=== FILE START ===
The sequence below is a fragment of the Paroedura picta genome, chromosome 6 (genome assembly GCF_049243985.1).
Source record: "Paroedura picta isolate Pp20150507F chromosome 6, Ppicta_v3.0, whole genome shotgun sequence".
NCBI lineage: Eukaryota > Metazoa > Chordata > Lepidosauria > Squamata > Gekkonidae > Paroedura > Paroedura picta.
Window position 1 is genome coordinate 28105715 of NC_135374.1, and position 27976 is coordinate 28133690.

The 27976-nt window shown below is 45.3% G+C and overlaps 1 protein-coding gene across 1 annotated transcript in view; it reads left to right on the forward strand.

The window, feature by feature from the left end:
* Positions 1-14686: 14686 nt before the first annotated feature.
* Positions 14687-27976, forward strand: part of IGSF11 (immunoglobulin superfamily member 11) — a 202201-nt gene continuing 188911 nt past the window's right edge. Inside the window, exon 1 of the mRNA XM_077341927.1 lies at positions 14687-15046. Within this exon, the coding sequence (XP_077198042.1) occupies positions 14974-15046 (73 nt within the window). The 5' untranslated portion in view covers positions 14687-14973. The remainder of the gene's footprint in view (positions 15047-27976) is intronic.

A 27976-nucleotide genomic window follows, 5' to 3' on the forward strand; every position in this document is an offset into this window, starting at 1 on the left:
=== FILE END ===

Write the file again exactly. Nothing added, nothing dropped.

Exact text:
The sequence below is a fragment of the Paroedura picta genome, chromosome 6 (genome assembly GCF_049243985.1).
Source record: "Paroedura picta isolate Pp20150507F chromosome 6, Ppicta_v3.0, whole genome shotgun sequence".
NCBI lineage: Eukaryota > Metazoa > Chordata > Lepidosauria > Squamata > Gekkonidae > Paroedura > Paroedura picta.
Window position 1 is genome coordinate 28105715 of NC_135374.1, and position 27976 is coordinate 28133690.

The 27976-nt window shown below is 45.3% G+C and overlaps 1 protein-coding gene across 1 annotated transcript in view; it reads left to right on the forward strand.

The window, feature by feature from the left end:
* Positions 1-14686: 14686 nt before the first annotated feature.
* Positions 14687-27976, forward strand: part of IGSF11 (immunoglobulin superfamily member 11) — a 202201-nt gene continuing 188911 nt past the window's right edge. Inside the window, exon 1 of the mRNA XM_077341927.1 lies at positions 14687-15046. Within this exon, the coding sequence (XP_077198042.1) occupies positions 14974-15046 (73 nt within the window). The 5' untranslated portion in view covers positions 14687-14973. The remainder of the gene's footprint in view (positions 15047-27976) is intronic.

A 27976-nucleotide genomic window follows, 5' to 3' on the forward strand; every position in this document is an offset into this window, starting at 1 on the left: